In Hot Housing Market, Fixer-Uppers Present Opportunities — And Challenges

Published:
December 14, 2021
Last updated:
December 15, 2021
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If you’re in the market for a new house, you may be considering buying a fixer-upper. These homes come with their share of challenges and provide homeowners the opportunity to pick up properties for less than expected.

Fixer-uppers can be a great way to get into a home without breaking the bank. Of course, there is no denying the fact these homes frequently have upgrades, maintenance, or cosmetic work that has not yet been completed. But, in today’s housing market, opting for a fixer-upper might be just what you need. And while purchasing a fixer-upper typically involves more work and some elements may lack style, or the house location may need updating—the advantages far outweigh the disadvantages. Fixer-uppers offer potential homebuyers the chance to make their dream houses a reality. They also provide an affordable option for homeowners who aren’t sure how much they want to spend on a home. That said, if you are considering buying a fixer-upper, there are a few things you should think about before you make your decision.

What Should You Consider When Buying A Fixer-Upper In The Current Housing Market?

The U.S. housing market has been red hot for the past few years, with home prices steadily rising and a seemingly endless supply of buyers who want a piece of the action. And in the current post-pandemic housing market, a new set of market opportunities are emerging. Yet not too long ago, Americans wanted move-in ready or turnkey homes, but now with even higher home prices and low housing inventory, they’re looking for fixer-uppers. So, why should you? Well, the right fixer-upper could be a profitable investment with significant appreciation potential. In hot housing markets, potential buyers look for ways to increase the value of their homes. A fixer-upper is one of those ways to do so. And in a very tight market, people looking for homes for sale can find great values, lower purchase prices, less competition, and instant equity in fixer-uppers.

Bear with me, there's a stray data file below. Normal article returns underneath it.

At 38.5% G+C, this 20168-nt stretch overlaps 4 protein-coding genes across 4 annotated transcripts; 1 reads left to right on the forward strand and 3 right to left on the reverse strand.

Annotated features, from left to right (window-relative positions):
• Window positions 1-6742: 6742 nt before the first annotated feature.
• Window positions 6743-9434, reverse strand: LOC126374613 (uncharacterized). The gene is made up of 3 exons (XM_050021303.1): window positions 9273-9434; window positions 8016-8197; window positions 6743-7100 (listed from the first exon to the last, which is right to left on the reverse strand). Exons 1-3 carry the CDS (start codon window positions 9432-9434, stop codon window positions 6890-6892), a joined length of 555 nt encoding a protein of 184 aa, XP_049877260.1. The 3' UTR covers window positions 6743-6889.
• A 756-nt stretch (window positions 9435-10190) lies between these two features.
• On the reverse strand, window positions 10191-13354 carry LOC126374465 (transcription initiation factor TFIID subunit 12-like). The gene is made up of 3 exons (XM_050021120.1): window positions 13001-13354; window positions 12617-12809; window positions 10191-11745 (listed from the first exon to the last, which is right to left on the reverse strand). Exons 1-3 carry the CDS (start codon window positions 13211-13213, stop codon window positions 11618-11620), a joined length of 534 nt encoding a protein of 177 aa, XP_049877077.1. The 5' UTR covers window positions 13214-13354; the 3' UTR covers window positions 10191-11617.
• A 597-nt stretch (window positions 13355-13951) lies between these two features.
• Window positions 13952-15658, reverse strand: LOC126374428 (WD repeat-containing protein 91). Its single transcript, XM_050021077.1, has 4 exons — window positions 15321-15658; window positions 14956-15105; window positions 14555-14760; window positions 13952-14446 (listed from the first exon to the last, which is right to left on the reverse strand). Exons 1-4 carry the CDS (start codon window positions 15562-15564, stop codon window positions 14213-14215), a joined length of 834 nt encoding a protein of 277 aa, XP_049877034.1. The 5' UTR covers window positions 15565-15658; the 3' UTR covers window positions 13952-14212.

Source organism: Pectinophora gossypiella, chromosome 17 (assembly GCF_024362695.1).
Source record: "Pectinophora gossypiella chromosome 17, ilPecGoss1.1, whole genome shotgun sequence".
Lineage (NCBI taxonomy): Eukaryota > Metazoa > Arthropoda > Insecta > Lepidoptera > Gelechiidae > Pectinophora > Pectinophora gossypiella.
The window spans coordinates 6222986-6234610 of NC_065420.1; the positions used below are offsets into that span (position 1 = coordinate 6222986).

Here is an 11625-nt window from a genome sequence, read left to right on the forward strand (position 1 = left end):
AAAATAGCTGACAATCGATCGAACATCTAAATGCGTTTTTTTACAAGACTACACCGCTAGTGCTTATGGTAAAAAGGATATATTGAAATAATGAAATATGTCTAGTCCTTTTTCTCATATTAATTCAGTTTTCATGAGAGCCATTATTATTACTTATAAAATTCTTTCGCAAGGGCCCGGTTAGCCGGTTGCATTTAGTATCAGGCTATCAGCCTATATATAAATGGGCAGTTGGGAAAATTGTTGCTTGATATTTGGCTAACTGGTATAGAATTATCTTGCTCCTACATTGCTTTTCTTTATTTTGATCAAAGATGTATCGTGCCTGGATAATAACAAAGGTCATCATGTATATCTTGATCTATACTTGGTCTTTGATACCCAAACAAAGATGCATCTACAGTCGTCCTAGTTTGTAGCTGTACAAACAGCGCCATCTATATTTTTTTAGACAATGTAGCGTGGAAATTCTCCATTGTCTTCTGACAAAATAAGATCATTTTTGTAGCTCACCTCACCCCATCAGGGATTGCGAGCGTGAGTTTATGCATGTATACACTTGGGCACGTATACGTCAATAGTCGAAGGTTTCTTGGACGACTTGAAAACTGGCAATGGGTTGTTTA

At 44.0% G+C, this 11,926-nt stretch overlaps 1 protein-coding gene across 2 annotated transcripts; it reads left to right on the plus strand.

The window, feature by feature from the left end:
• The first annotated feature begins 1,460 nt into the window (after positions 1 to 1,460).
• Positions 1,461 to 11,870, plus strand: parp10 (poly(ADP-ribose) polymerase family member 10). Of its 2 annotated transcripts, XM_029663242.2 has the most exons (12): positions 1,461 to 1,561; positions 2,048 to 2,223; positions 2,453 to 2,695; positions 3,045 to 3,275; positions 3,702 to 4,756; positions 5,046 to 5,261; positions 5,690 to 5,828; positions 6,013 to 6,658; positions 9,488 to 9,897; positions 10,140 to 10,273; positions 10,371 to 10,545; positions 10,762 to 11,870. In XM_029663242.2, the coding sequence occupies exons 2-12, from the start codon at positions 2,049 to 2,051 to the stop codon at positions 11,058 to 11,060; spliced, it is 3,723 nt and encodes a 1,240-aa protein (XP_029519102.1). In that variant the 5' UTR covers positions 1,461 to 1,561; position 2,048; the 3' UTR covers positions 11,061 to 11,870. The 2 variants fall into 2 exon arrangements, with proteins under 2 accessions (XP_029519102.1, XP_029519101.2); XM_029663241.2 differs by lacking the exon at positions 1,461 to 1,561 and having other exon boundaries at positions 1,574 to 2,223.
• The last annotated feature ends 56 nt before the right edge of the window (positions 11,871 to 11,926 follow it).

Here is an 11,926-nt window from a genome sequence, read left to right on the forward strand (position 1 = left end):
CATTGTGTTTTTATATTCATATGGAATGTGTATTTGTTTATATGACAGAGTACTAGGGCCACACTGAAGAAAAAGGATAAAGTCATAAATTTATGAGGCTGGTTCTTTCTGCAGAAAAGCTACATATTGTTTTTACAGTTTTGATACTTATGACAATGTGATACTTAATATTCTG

Moreover, as briefly suggested, the right property can mean that you may be able to purchase a home for less than other comparable homes. A fixer-upper will allow you to get into a property that is within your budget and take advantage of low prices. Plus, if you want to do some of the renovations yourself and make an old home into your brand new dream home, the opportunity is there. Of course, you have many other choices in the real estate market today, including homes that are brand new. But if you are looking for something that has real potential, buying a fixer-upper is definitely an option.